What is a Regatta?

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  • Written By: Mary McMahon
  • Edited By: O. Wallace
  • Last Modified Date: 06 October 2019
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A regatta is a boat race, more typically a series of boat races, along with the accompanying events. Regattas usually involve either rowing or sailing, although some with powered boats have been gaining popularity, and they are governed by formal rules which are based in centuries of tradition. Residents of regions where boat races are held like attending regattas because they offer an opportunity to see a wide range of ships, and to socialize with sailors and other members of the community. Historically, a regatta was also a place to see and be seen for members of high society.

Humans have enjoyed racing each other with whatever craft they can find for centuries, and boat racing is an ancient tradition, as numerous works of art from ancient times indicate. A regatta classically begins with a procession of boats flying their signal flags, followed by a series of races in which boats are grouped by class. The winners receive cups, cash prizes, wreaths, and accolades from the crowd, with members of the crowd watching from stands along the shoreline or from other boats.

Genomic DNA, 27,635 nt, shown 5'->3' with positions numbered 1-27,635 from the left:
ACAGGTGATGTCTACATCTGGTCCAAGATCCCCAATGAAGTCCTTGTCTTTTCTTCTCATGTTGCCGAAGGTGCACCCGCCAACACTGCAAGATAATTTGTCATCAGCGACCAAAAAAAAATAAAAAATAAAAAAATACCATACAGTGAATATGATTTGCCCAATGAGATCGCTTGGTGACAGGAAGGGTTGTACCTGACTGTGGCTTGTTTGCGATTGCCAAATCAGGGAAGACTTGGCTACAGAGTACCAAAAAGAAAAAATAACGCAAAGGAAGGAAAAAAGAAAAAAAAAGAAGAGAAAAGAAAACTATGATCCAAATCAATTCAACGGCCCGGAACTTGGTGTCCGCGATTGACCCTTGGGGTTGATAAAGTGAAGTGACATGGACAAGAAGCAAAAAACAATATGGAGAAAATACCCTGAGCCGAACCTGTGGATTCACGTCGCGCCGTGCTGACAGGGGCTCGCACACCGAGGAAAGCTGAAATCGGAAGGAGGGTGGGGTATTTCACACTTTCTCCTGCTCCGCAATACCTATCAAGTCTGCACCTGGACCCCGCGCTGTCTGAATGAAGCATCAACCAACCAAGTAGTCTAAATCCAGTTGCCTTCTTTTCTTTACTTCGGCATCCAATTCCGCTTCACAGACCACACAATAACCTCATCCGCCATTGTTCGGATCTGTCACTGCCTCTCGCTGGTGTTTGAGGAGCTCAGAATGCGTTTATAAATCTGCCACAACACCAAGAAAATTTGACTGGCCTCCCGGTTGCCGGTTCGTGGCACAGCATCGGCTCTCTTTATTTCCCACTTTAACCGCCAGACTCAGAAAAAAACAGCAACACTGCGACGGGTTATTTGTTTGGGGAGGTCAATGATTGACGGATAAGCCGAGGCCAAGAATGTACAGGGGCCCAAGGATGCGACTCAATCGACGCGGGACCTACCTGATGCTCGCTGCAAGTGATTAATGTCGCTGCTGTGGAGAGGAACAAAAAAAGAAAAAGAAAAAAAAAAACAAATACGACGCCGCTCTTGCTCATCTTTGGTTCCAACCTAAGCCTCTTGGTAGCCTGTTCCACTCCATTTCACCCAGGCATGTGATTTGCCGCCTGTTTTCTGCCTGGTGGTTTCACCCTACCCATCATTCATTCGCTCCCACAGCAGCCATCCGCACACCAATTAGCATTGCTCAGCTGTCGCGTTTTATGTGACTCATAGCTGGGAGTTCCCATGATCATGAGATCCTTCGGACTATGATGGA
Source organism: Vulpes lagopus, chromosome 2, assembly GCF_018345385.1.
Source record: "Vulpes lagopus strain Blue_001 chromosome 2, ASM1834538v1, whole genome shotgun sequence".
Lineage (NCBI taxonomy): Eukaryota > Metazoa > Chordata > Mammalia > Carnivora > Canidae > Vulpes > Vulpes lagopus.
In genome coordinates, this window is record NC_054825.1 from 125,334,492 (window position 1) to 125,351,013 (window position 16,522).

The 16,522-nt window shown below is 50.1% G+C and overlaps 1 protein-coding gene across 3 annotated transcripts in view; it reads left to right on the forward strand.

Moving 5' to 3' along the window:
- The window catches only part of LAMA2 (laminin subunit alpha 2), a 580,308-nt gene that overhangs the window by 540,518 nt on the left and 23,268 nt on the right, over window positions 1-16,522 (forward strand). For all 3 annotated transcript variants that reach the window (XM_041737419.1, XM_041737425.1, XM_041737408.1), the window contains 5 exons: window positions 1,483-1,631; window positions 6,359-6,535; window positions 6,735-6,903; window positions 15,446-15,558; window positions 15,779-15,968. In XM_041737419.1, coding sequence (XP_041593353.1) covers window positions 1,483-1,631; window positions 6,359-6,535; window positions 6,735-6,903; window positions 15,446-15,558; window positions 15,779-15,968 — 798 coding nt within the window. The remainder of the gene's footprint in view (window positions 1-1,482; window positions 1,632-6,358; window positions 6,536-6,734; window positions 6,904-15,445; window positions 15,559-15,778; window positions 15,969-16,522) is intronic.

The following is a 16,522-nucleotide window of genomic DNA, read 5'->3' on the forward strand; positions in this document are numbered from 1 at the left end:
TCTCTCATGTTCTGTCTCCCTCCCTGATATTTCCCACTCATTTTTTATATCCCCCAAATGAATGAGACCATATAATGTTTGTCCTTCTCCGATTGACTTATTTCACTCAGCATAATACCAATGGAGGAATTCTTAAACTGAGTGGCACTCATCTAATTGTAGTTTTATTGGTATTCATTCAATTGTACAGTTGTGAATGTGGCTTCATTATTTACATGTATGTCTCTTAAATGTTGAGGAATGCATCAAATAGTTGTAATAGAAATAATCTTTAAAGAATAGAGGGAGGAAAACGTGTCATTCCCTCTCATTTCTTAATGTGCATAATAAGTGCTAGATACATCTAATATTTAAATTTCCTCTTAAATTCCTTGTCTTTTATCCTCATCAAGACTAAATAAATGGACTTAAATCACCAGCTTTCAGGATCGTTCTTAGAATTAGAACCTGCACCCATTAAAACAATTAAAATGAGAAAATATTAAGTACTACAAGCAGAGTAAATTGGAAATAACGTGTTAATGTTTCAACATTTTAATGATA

One of the most famous regattas is the Henley Royal Regatta, which takes place along the banks of the Thames. This regatta is a major social event in England, and many of the competitors, along with their boats, are quite famous. Rowing at Henley is considered an immense honor, especially if prizes are won. In North America, the Royal St. John's Regatta is another example of a well-known series of races.

Some regattas take place on an annual basis in the same location, while others follow complex rules about timing and location. The America's Cup races, for example, move around depending on who won the last match. As a general rule, a regatta is named for the region where it occurs, and participants may need to be issued formal invitations, rather than simply showing up.

The procession of ships at the start of a regatta can be quite exciting. At many matches, ships of historical interest may be included in the procession, although these ships may not compete, so the procession offers an opportunity to see tall ships and other things of historical and cultural interest. The attendees tend to dress up for the event, attending a variety of dances, lunches, dinners, and parties which are linked with the regatta, some of which are quite swanky and most definitely invitation-only.


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Is a regatta run in a straight line from one place to another or does it make a circle to return to the start?

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